Tuesday, December 11, 2007

Essential Cinema - 14



Japanese Language with English Subtitles

Tokyo Story

ACTORS
Chishu Ryu
Chieko Higashiyama
Setsuko Hara
Haruko Su gimura
Sô Yamamura
Kuniko Miyake
Kyôko Kagawa

DIRECTOR
Yasujiro Ozu

SCREENPLAY
Kôgo Noda
Yasujiro Ozu

CINEMATOGRAPHER
Yuuharu Atsuta


SYNOPSIS:
An aging husband and wife visit their children in 1950s Tokyo. While all are well meaning and polite, the years and the miles between them have taken them all on different paths and they struggle to come to terms with their memories and their expectations.





CONCEPT IN RELATION TO THE VIEWER:
Intimacy and how things change. A character study of the differences between generations, their expectations (both young and old) and how the modern world has fractured the extended family.





PROS AND CONS:
This is a slice of life / contemplation film as opposed to the fantasy / escapism film genre that is marketed to the youth of today. While many newer films have choreographed violence and action as the mainstay of their cinema experience, this film is the opposite. While film is a 'visual' medium, it can be a subtle medium as well, without all the 'eye-candy' and special effects that are so prominent today.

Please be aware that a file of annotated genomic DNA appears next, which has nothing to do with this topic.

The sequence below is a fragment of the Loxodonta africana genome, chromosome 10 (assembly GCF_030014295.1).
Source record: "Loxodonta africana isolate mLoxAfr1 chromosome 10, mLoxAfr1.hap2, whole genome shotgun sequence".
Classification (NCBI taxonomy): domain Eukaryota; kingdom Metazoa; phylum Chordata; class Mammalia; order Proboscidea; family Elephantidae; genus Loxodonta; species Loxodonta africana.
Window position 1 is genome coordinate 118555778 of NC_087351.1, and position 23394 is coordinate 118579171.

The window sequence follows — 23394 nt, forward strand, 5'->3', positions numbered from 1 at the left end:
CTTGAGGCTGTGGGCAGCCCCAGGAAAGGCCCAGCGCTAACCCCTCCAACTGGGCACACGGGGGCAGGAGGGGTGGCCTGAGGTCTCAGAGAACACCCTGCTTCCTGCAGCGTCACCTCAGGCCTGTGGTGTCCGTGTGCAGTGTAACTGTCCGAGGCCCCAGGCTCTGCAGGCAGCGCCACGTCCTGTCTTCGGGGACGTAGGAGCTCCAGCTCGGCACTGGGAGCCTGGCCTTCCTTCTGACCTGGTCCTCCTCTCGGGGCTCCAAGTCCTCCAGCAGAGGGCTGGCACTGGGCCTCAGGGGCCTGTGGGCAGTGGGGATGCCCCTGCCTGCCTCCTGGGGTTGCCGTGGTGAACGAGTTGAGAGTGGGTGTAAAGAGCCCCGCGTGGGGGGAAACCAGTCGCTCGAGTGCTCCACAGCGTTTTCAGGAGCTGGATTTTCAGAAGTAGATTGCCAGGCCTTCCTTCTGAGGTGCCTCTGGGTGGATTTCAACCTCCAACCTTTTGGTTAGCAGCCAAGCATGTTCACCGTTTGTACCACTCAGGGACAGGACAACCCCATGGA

This film is long, over 2 hours, and it took me a while to get all the way through it. By the end of the film, I felt as though I was a part of this family and could sense their pain and grief . This film may not appeal to younger generations, but as we age, this type of cinema becomes more and more endearing to those of us that have experienced more than we allow ourselves to remember.



There are some interesting oddities in the film that stem from the culture in which it was made. All the camera angles are very low, usually less than 3 feet from the floor. Since there were few chairs in 1950s Japan, most of the characters sit on the floor. This is their living space, hence the lower camera angle. Almost everyone in the film has a hand fan, which they are constantly fanning themselves with. In a time before air-conditioning, this was the only way to keep cool in the summer. There is almost no panning on scanning with the camera. Most of the scenes are done with a static camera location with minimal scene editing. Finally, there are a lot of 'lingering' scenes, in which actors leave the frame or exit a room, but the camera keeps rolling for up to 10 seconds before fading to the next scene or editing to a different location. This appears intentional, as though the director wants to let us linger on what has just transpired.

In the end this is a film that makes you think. I love films that do that.